The other day, I had a newer agent email asking if her buyer clients, purchasing a new home, needs to spend money on a home inspection? In her mind, a new home would be inspected by a county building inspector as apart of the permit process so an additional inspection would be a waste of money. The Builder backed up these assertions as well, touting their diligence process and a warranty that extends for a year after closing.
Actually, new construction homes should undergo MORE inspections than a resale home purchase: a pre-drywall inspection and one prior to closing. If you’re buying a new home that is already mostly complete, then you’re only able to complete an inspection prior to close. But why aren’t the county building permit inspectors enough?
While I could spend the next 1,000 words recounting my experiences (don’t worry I didn’t) with new construction (a few hundred new homes sold including my personal residence about 15 years ago), why not show you what I mean. If you search on Facebook the hashtag #IThoughtItWasNew, you will find posts from home buyers and home inspectors recounting what they’ve uncovered in new properties as of late.
Local Home Inspector Brian Wetzel of HouseMaster Home Inspections posted this beauty a few weeks back. This house was close to being completed when, during a routine inspection of the attic, Brian found a number of broken trusses. The truss supports the roof so, as you might imagine, having broken trusses isn’t a good thing.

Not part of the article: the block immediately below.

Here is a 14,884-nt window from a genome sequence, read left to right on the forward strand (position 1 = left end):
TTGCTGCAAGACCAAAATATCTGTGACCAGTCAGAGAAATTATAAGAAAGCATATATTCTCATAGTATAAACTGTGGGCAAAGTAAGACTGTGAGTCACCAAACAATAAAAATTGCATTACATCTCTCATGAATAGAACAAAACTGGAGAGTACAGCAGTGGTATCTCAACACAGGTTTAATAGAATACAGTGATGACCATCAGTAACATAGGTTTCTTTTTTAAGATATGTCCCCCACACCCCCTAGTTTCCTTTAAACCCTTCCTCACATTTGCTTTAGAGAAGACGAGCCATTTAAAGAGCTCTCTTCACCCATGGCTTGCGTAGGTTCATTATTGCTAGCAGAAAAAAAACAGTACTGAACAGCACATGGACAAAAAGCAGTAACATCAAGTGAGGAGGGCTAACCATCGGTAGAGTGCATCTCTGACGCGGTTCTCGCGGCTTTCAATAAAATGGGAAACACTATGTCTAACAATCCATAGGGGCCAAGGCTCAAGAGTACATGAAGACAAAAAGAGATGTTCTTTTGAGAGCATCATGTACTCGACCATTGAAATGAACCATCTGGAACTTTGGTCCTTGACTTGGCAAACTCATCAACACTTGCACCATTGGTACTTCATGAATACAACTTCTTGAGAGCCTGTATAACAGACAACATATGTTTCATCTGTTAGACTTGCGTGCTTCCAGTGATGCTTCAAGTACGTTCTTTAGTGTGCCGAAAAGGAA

Sometimes the error is a little easier to spot, like the builder forgetting to call the insulation installer back after the drywall was installed.
Sometimes the issues are a little less obvious. While all new construction homes have a termite treatment at the time of construction, sometimes the treatment doesn’t work or, with all of the soil movement, it is rendered ineffective. That was likely the case of the home below, which had evidence of termites on a foundation column.
I asked Brian if these issues were becoming more common. “It’s a numbers game. Look at all of the new construction going up and then count the number of county or local city inspectors and tell me if it’s even possible for the code officer to do a 3 hour home inspection like we do? They are not able to keep up with the demand of new builds and it’s not their job description to be as detailed as a home inspector is.”
My advice to new home buyers is along the lines of Brian’s sentiment. A new home never equals a perfect home. At the end of the day, with the rising cost of materials and land, a home is only as good as the subcontractors that showed up to work that particular day. That can result in less skilled labor or overtaxed labor struggling to meet demands and deadlines, which has consequences.
Quality home builders have no problem with home inspections. Typically, they view a licensed home inspector as an additional step in the QA process. After all, it’s a lot easier and less expensive to address a leaky toilet when its first uncovered instead of after the leak has ruined the floors, rotted the subfloor, and created a mold issue in the crawl space. Yeah – leaky toilets are a thing too.
Or maybe it’s the time someone didn’t connect the vent stack. The pipe to the right is from the roof and the one on the right is from the plumbing in the house. Left unintended, water would drain into the house from the roof and none of the sinks would drain properly.
Have a new construction horror story? Share it in the comment section below.